Welcome to Shannon McNear, who has spun a tale about a murderous duo that really lived and wreaked terror along the Wilderness Trail in the early days of the United States. Never heard of the “terrible Harpes?”
Neither had I, but Shannon’s historical research has brought them to life, including the demise of their reign of terror. She’s also offering a free signed copy of THE BLUE CLOAK to a fortunate commenter.
The Story Behind The Blue Cloak
If you believe “the good old days” were kinder and gentler than our modern era, think again. Human nature has always been fascinated with the dark or mysterious, and film and social media are but recent methods for feeding that curiosity. History is full of ghost stories and accounts of horrific crimes.
In the terrible Harpes, you get a bit of both—or at least, a level of demonic intimidation that feels a bit ghostly. And who are these Harpes? Micajah, also known as “Big” for his sheer size and “ugly,” threatening appearance, and Wiley, called “Little,” though his height was not insignificant, referred to themselves as brothers, but were most likely cousins. Their boyhood dominated by the American Revolution and sons of staunch Tories, they melted into the frontier for several years after the war, reportedly living with the Cherokee for a while before surfacing as part of “white” society sometime around 1797. They tried their hand at a semblance of ordinary life as settlers near Knoxville, Tennessee, but after accusations of livestock theft, they took their three women and went on the run for several months.
Yes, that’s three women, between two men. Their presence on the Wilderness Road in Kentucky in December 1798 is well documented, as is a string of murders laid at their feet. They spent time in jail but escaped before they could be tried, temporarily leaving their hapless women and newborn babies behind. The spring and summer of 1799 brought a veritable reign of terror across portions of Kentucky and Tennessee, where the men struck lone travelers and whole families alike, having no respect for either age or gender.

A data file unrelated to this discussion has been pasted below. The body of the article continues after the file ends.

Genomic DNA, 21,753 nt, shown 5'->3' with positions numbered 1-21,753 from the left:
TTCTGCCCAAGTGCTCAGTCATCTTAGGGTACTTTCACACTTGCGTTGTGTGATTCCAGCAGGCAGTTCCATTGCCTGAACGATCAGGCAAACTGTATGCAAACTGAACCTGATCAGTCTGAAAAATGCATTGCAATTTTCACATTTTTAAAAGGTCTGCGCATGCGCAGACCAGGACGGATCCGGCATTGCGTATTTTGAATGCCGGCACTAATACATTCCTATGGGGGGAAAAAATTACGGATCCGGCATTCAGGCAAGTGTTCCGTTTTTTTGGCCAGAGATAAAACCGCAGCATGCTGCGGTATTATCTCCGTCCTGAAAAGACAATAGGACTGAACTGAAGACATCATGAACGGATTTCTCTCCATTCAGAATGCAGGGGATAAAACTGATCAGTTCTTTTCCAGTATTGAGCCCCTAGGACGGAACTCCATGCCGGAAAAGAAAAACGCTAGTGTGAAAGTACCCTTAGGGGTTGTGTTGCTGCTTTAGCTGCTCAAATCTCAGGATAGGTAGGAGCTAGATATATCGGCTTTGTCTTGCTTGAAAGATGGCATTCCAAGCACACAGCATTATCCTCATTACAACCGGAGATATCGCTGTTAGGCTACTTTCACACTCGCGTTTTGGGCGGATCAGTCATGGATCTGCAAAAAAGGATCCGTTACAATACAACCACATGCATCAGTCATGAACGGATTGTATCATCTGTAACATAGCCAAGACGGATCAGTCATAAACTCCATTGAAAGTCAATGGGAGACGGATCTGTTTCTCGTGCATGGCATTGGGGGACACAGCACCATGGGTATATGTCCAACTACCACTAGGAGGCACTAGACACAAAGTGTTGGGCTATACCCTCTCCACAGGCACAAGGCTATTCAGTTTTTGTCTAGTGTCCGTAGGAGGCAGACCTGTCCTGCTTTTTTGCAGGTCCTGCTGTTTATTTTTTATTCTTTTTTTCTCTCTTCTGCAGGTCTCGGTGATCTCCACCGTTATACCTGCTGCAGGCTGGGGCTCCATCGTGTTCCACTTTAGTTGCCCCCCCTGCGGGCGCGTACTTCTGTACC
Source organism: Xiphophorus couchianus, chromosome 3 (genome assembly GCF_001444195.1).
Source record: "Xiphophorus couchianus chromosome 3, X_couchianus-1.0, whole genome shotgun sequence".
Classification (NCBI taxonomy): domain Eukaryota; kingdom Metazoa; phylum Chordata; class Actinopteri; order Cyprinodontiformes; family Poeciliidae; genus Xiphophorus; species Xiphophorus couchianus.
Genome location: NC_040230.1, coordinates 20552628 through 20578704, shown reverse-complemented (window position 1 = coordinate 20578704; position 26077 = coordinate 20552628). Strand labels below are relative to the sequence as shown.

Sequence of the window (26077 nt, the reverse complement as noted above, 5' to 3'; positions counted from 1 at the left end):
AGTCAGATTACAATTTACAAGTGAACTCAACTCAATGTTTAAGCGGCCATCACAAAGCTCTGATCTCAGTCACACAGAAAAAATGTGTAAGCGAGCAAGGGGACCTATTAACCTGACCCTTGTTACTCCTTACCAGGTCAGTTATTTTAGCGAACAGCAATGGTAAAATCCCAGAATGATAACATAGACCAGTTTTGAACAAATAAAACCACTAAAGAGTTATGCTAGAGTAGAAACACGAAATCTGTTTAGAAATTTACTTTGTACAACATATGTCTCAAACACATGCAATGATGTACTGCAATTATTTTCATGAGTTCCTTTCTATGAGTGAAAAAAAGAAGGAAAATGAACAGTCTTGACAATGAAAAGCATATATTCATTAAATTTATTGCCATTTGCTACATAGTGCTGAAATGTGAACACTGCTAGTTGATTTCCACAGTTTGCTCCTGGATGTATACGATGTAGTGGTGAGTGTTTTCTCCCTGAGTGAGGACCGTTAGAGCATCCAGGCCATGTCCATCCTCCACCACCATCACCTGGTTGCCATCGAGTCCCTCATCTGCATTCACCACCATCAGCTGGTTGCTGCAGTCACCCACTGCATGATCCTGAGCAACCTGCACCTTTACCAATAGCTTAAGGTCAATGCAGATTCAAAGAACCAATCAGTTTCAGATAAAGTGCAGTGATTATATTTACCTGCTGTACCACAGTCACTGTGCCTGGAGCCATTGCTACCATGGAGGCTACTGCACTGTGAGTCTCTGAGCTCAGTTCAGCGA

The craziest thing, however, was their effect even on mounted patrols whose sole purpose was to hunt them down. Several accounts were given of search parties coming unexpectedly face-to-face with the Harpes but suddenly losing their nerve and turning tail to run. I could understand it in the case of travelers who barely had a rifle or two between them, but—fully armed men, who were supposed to be mentally prepared for the job?
It didn’t help that in particularly rugged and remote terrain, the Harpes—men, women, and their babies—were skilled at vanishing into the wilderness like wraiths. With folk not knowing where they’d strike next, and only the most savvy trackers able to tell where they’d traveled, it’s probably no wonder that people were in mortal fear.
When researching this sliver of history for my most recent novel, The Blue Cloak(#5 of the True Colors crime series), I became convinced that the story of their pursuit and end was above all one of spiritual warfare, and that prayer must have played a crucial role in putting an end to their murder spree.
From 1797 to 1799, a pair of outlaws known as the terrible Harpes spread terror across the Kentucky and Tennessee frontier.
Rachel Taylor watched her best friend’s marriage turn to horror before the entire family disappears into the wilderness of Tennessee and Kentucky. Virginia native Benjamin Langford seeks the whereabouts of his missing cousin and uncovers a reign of terror all up and down the Wilderness Road. In their shared grief, the pair join the effort to bring the Harpes’ murder spree to an end and rescue Rachel’s friend from a criminal’s life.
About the author:
Transplanted to North Dakota after more than two decades in the Deep South, Shannon McNear loves losing herself in local history. As the author of four novellas and three full-length novels, with her first title, Defending Truthin A Pioneer Christmas Collection,honored as a 2014 RITA® finalist, her greatest joy is in being a military wife, mom of eight, mother-in-law of three, and grammie of three. She’s also a contributor to Colonial Quills and a member of ACFW and RWA, and is represented by Tamela Hancock Murray of the Steve Laube Agency. When not cooking, researching, or leaking story from her fingertips, she enjoys being outdoors, basking in the beauty of the northern prairies.
You can connect with Shannon on these social media links: